Recently I was involved with the upgrade of a Sitecore solution which also included upgrading the Web Forms For Marketers (WFFM) module. The live Sitecore upgrade required me to run the live site in tandem with upgrading a copy of the site which at the end I would switch over.
Putting a content freeze in place was not an issue with exception of data which is captured from website users, i.e. the WFFM submissions. I needed a way to merge the data from the pre upgraded site into the upgraded version once the new site was live.
After consulting Google and raising a Sitecore support ticket I did not have a solution other than a suggestion from Sitecore of following this which was how to generally merge two databases together of the same schema.
I decided to look at the database schema to see if this would be possible. My first problem was that the website I was working on (inherited) had implemented WFFM using the SQL Lite database which I was surprised to find is not that easy to examine. Straight away I wanted to migrate these to MS SQL databases and followed this post by Ivan Buzyka.
Looking at the data in the database, you will find three tables:
It was quite clear that Form stored a row for each form submission and that Field stored a row for each form field of each submission with foreign keys matching these up. Primary keys are Guids so my first thoughts were that I can simply move data from one database to another without any problems.
But looking at the Pool table I could see that this was different. I tried to find an explanation of what this table is for but again did not find anything. I had my assumption based on the columns and wrote a SQL statement to prove it. What I found was that the Pool table is the Field table results but aggregated to give counts of how many instances there are of each response to each field. Meaning that if you had a field which was a simple yes/no response and you had 5 form submissions with 3 yes responses and 2 no responses you would have two rows in the Pool table each with the associated counts.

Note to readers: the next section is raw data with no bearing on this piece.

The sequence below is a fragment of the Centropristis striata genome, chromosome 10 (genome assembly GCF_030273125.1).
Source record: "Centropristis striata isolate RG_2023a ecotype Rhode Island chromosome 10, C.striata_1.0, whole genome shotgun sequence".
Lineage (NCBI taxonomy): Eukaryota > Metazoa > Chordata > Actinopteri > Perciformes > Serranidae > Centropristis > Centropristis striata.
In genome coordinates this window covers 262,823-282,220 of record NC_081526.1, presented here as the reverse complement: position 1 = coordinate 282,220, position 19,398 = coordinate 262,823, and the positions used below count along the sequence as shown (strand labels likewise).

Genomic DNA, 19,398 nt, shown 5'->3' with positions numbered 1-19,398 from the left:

This meant that merging the data was a little trickier for the Pool table as just merging would result in multiple rows representing the same field/response pair.
I handled the merging of the data after the launch of the upgraded site and the approach I took was to have a blank database for the upgraded website at initial launch meaning that the two databases I had did not have any overlap and I could import the data from the Form and Field tables of the old database to the new one. Note: You have to merge Form before Field due to constraints.
I then wrote the following SQL script which generates the data for the Pool table based on the content of the Field table. This means that the existing Pool data in both databases can be deleted.
DELETE FROM Sitecore_WebForms.dbo.[Pool] GO WITH AggregatedData (FieldId, Occurrence, Value) AS ( SELECT DISTINCT FieldId, (SELECT COUNT(*) FROM Sitecore_WebForms.dbo.Field f1 WHERE f1.value = f.value COLLATE Latin1_General_CS_AS and f1.FieldId = f.FieldId) AS Occurrence, Value COLLATE Latin1_General_CS_AS AS Value FROM Sitecore_WebForms.dbo.field f ) INSERT INTO Sitecore_WebForms.dbo.[Pool] (Id, FieldId, Occurrence, Value) SELECT (SELECT NEWID()) AS Id, * FROM AggregatedData
Following the merge and generation of the Pool data I was able to verify within the Form Manager in Sitecore that both old and new data was visible. For reference I was dealing with WFFM v2.4 rev.150619.